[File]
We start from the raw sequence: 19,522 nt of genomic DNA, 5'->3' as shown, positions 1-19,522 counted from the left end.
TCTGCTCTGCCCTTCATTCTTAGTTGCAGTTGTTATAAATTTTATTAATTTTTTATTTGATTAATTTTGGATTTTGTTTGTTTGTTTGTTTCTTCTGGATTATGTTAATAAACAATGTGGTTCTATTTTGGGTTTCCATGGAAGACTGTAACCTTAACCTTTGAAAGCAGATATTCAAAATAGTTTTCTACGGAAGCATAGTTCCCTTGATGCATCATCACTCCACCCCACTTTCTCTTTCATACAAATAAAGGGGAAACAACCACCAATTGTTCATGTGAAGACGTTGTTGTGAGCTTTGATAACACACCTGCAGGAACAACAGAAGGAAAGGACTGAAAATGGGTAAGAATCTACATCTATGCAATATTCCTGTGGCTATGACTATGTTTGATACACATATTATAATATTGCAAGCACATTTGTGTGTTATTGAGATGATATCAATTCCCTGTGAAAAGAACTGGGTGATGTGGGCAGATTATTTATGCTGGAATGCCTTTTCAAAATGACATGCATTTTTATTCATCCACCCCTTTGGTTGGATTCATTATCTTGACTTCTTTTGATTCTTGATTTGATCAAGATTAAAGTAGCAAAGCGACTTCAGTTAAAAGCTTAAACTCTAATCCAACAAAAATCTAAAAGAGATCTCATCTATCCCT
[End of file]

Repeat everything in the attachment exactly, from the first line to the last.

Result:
We start from the raw sequence: 19,522 nt of genomic DNA, 5'->3' as shown, positions 1-19,522 counted from the left end.
TCTGCTCTGCCCTTCATTCTTAGTTGCAGTTGTTATAAATTTTATTAATTTTTTATTTGATTAATTTTGGATTTTGTTTGTTTGTTTGTTTCTTCTGGATTATGTTAATAAACAATGTGGTTCTATTTTGGGTTTCCATGGAAGACTGTAACCTTAACCTTTGAAAGCAGATATTCAAAATAGTTTTCTACGGAAGCATAGTTCCCTTGATGCATCATCACTCCACCCCACTTTCTCTTTCATACAAATAAAGGGGAAACAACCACCAATTGTTCATGTGAAGACGTTGTTGTGAGCTTTGATAACACACCTGCAGGAACAACAGAAGGAAAGGACTGAAAATGGGTAAGAATCTACATCTATGCAATATTCCTGTGGCTATGACTATGTTTGATACACATATTATAATATTGCAAGCACATTTGTGTGTTATTGAGATGATATCAATTCCCTGTGAAAAGAACTGGGTGATGTGGGCAGATTATTTATGCTGGAATGCCTTTTCAAAATGACATGCATTTTTATTCATCCACCCCTTTGGTTGGATTCATTATCTTGACTTCTTTTGATTCTTGATTTGATCAAGATTAAAGTAGCAAAGCGACTTCAGTTAAAAGCTTAAACTCTAATCCAACAAAAATCTAAAAGAGATCTCATCTATCCCT